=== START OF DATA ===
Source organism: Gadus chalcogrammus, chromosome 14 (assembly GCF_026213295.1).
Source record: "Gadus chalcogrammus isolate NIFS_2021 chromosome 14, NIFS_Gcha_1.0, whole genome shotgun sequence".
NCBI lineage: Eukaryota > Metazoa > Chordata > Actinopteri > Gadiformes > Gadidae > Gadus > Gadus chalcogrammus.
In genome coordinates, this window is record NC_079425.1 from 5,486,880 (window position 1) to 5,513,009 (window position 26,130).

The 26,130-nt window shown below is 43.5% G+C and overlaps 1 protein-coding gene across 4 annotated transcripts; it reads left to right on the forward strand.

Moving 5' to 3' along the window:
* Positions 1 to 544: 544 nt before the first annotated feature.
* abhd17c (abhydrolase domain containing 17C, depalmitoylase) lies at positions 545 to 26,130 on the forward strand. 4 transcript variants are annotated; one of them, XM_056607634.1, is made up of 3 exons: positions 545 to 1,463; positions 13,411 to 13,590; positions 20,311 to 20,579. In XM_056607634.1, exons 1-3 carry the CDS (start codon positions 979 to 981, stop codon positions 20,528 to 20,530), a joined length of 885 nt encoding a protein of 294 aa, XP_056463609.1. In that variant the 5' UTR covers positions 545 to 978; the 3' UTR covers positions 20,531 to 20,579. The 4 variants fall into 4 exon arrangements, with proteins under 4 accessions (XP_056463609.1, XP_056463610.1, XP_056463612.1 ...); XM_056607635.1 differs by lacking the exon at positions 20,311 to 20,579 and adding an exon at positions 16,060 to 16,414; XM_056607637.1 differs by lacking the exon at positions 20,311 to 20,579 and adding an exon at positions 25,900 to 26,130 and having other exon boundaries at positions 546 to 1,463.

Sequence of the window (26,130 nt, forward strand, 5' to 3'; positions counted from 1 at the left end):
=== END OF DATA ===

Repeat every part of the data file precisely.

Source organism: Gadus chalcogrammus, chromosome 14 (assembly GCF_026213295.1).
Source record: "Gadus chalcogrammus isolate NIFS_2021 chromosome 14, NIFS_Gcha_1.0, whole genome shotgun sequence".
NCBI lineage: Eukaryota > Metazoa > Chordata > Actinopteri > Gadiformes > Gadidae > Gadus > Gadus chalcogrammus.
In genome coordinates, this window is record NC_079425.1 from 5,486,880 (window position 1) to 5,513,009 (window position 26,130).

The 26,130-nt window shown below is 43.5% G+C and overlaps 1 protein-coding gene across 4 annotated transcripts; it reads left to right on the forward strand.

Moving 5' to 3' along the window:
* Positions 1 to 544: 544 nt before the first annotated feature.
* abhd17c (abhydrolase domain containing 17C, depalmitoylase) lies at positions 545 to 26,130 on the forward strand. 4 transcript variants are annotated; one of them, XM_056607634.1, is made up of 3 exons: positions 545 to 1,463; positions 13,411 to 13,590; positions 20,311 to 20,579. In XM_056607634.1, exons 1-3 carry the CDS (start codon positions 979 to 981, stop codon positions 20,528 to 20,530), a joined length of 885 nt encoding a protein of 294 aa, XP_056463609.1. In that variant the 5' UTR covers positions 545 to 978; the 3' UTR covers positions 20,531 to 20,579. The 4 variants fall into 4 exon arrangements, with proteins under 4 accessions (XP_056463609.1, XP_056463610.1, XP_056463612.1 ...); XM_056607635.1 differs by lacking the exon at positions 20,311 to 20,579 and adding an exon at positions 16,060 to 16,414; XM_056607637.1 differs by lacking the exon at positions 20,311 to 20,579 and adding an exon at positions 25,900 to 26,130 and having other exon boundaries at positions 546 to 1,463.

Sequence of the window (26,130 nt, forward strand, 5' to 3'; positions counted from 1 at the left end):